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Yugoslavia: Muslim Slavs
Country Study > Chapter 2 > The Society and Its Environment > Yugoslavia's People > The Yugoslav Nations > Muslim Slavs


Beginning in the late 1960s, the Yugoslav government recognized the Muslim Slavs of Bosnia and Herzegovina as a particular "nation" and not merely as a religious group. Belgrade granted this recognition in an effort to resolve the centuries-old struggle in which Serbs and Croats claimed ethnic ties with the Muslim Slavs to gain a political majority in the disputed republic of Bosnia and Herzegovina. Muslim Slavs lived in every Yugoslav republic and province, but by far the largest concentration was in Bosnia and Herzegovina (39.5 percent of the population). In the 1980s, Montenegro was 13.4 percent Muslim Slavs, Serbia 2.3 percent, and Kosovo 3.7 percent.

Controversy surrounds the geographic and ethnic origins of the Muslim Slavs. The best-known theory holds that during the Middle Ages Slavs in Bosnia and Herzegovina embraced a heretical form of Christianity known as Bogomilism, then converted in large numbers to Islam when the Ottoman Turks conquered them. A second theory says that the Muslim Slavs were Serbs who embraced Islam and settled in Bosnia. A third is that the Muslims were Turkish settlers from Anatolia who adopted the Serbo-Croatian language. In any case, Islamization brought tangible economic and social benefits to those who converted while the Turks ruled their territory; by 1918 Muslim Slavs accounted for 91 percent of Bosnia's landowners and a large portion of its merchants. Many emigrated to Turkey, however, after the end of Ottoman rule, and the Yugoslav land reforms of 1918 impoverished previously prosperous Muslim Slav landowners.

Islamic culture dominated Bosnia for centuries, and the region now boasts a wealth of mosques, medreseler (Islamic schools), tekkeler (dervish monasteries), Turkish inns and baths, graceful stone bridges, covered bazaars, cemeteries, and ornate Turkish-style homes. Modern Western culture penetrated Bosnia and Herzegovina only after Austria occupied the region in 1878, but most Muslims saw its influence as alien and a portent of a Roman Catholic resurgence. Gradually, Latin and Cyrillic scripts replaced the Arabic that was used for centuries to write Turkish, Arabic, and Persian literature. After 1918 secular education began supplanting Islamic schools, and education became available to women. Many Muslim Slav landowners became urban tradesmen and craftsmen after losing their properties in the interwar land reform. Long after World War II, the Muslim Slavs engaged predominantly in traditional crafts and modern services such as auto and electronics repair.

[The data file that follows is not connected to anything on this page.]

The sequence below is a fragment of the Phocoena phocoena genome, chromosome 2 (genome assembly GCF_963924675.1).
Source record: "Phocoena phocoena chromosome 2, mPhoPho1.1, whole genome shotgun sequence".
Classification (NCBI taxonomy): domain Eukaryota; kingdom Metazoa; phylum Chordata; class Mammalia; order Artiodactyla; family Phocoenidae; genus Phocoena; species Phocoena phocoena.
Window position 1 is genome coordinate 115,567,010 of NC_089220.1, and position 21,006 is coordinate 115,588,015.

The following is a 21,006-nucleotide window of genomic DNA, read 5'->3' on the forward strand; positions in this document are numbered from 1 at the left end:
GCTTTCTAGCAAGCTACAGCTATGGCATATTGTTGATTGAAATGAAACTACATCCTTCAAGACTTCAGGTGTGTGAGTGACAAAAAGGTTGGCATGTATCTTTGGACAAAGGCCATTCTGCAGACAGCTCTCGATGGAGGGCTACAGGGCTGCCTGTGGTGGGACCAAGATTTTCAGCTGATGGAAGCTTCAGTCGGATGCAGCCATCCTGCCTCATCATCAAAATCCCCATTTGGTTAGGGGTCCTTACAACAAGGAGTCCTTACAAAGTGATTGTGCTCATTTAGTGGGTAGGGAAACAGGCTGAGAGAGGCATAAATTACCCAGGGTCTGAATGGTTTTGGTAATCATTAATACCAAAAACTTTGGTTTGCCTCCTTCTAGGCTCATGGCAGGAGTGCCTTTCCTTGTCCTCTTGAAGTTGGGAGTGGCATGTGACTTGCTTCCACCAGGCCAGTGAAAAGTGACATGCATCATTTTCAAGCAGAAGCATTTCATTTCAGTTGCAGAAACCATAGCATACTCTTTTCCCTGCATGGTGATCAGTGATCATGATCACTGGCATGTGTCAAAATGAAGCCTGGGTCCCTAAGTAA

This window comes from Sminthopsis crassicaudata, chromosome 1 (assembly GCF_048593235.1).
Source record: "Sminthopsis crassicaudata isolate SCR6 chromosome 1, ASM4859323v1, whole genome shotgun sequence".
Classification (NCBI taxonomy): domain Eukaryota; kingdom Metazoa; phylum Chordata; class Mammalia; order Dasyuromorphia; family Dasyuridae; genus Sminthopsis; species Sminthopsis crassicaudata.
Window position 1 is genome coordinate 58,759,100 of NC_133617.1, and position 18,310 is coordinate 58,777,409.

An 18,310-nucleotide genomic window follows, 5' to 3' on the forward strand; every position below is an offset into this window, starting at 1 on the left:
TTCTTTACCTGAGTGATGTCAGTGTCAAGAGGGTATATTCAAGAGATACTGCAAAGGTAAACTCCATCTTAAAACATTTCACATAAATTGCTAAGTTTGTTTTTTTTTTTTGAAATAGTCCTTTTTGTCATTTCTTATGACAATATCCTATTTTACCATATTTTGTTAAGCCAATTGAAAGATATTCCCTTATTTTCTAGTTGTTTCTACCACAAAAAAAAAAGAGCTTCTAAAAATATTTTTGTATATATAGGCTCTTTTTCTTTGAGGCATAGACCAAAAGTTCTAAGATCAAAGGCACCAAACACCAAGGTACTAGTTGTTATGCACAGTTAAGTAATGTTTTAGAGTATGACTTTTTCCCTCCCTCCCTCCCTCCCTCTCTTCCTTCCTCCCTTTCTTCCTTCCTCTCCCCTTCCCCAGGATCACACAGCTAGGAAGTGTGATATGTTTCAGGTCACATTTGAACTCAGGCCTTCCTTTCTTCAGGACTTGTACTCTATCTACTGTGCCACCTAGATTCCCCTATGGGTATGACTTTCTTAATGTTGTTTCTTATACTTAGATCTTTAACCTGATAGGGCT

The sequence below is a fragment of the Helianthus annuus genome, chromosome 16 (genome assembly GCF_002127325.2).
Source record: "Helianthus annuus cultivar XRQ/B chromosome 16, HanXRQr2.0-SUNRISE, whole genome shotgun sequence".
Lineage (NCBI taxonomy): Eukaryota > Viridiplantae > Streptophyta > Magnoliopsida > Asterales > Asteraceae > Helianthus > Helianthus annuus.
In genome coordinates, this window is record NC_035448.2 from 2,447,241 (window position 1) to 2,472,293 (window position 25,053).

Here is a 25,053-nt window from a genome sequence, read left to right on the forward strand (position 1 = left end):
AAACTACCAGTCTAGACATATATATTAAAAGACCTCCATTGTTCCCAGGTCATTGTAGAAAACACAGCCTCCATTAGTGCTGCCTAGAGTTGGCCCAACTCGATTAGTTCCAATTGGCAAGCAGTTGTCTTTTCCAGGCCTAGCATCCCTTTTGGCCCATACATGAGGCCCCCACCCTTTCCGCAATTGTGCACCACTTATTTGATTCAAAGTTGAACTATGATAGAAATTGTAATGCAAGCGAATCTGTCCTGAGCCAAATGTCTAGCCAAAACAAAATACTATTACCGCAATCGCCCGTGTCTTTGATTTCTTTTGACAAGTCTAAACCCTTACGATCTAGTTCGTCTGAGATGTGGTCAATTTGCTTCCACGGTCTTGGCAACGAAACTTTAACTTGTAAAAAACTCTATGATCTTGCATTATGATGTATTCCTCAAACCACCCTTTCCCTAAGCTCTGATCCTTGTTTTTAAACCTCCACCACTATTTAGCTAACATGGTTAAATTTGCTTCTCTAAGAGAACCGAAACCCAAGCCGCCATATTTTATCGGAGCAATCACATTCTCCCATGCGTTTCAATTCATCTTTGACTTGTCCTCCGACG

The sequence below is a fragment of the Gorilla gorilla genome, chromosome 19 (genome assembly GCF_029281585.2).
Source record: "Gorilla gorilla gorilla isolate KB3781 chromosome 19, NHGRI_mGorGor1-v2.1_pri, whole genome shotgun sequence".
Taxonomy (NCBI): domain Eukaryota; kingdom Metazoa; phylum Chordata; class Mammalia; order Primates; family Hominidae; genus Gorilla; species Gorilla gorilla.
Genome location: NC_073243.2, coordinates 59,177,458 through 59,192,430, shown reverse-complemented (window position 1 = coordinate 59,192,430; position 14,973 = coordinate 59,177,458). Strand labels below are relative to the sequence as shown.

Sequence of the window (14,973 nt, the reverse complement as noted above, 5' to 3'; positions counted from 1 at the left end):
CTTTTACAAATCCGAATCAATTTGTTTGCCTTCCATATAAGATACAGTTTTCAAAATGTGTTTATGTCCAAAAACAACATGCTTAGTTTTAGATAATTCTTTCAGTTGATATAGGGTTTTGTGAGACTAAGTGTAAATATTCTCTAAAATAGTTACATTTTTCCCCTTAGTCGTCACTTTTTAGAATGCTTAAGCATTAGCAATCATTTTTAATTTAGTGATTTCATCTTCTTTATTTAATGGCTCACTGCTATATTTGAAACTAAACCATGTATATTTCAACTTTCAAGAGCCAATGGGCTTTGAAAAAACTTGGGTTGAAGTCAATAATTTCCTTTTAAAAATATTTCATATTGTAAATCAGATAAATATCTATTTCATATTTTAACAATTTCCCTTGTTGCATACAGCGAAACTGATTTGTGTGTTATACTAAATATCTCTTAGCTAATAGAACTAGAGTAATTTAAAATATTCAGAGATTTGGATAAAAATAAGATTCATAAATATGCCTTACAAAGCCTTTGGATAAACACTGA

In need of inexpensive oil supplies in the 1970s, the Tito government encouraged relations between Yugoslavia's Muslim Slavs and their coreligionists in the oil-rich Arab countries, especially Libya. But by raising the status and visibility of its Muslim Slavs, Yugoslavia created another potential nationalist issue within its borders. In 1983 a dozen persons were convicted of fomenting religious and national hatred and planning to turn Bosnia into a religiously pure Islamic state. The likelihood of major upheaval sponsored by Muslim fundamentalists abroad was considered small, however, because most of Yugoslavia's Muslim population belonged to the Sunni branch of Islam not in sympathy with the main fundamentalist groups of the Middle East..

Data as of December 1990

Last Updated: December 1990

Editor's Note: Country Studies included here were published between 1988 and 1998. The Country study for Yugoslavia was first published in 1990. Where available, the data has been updated through 2008. The date at the bottom of each section will indicate the time period of the data. Information on some countries may no longer be up to date. See the "Research Completed" date at the beginning of each study on the Title Page or the "Data as of" date at the end of each section of text. This information is included due to its comprehensiveness and for historical purposes.

Note that current information from the CIA World Factbook, U.S. Department of State Background Notes, Australia's Department of Foreign Affairs and Trade Country Briefs, the UK's Foreign and Commonwealth Office's Country Profiles, and the World Bank can be found on

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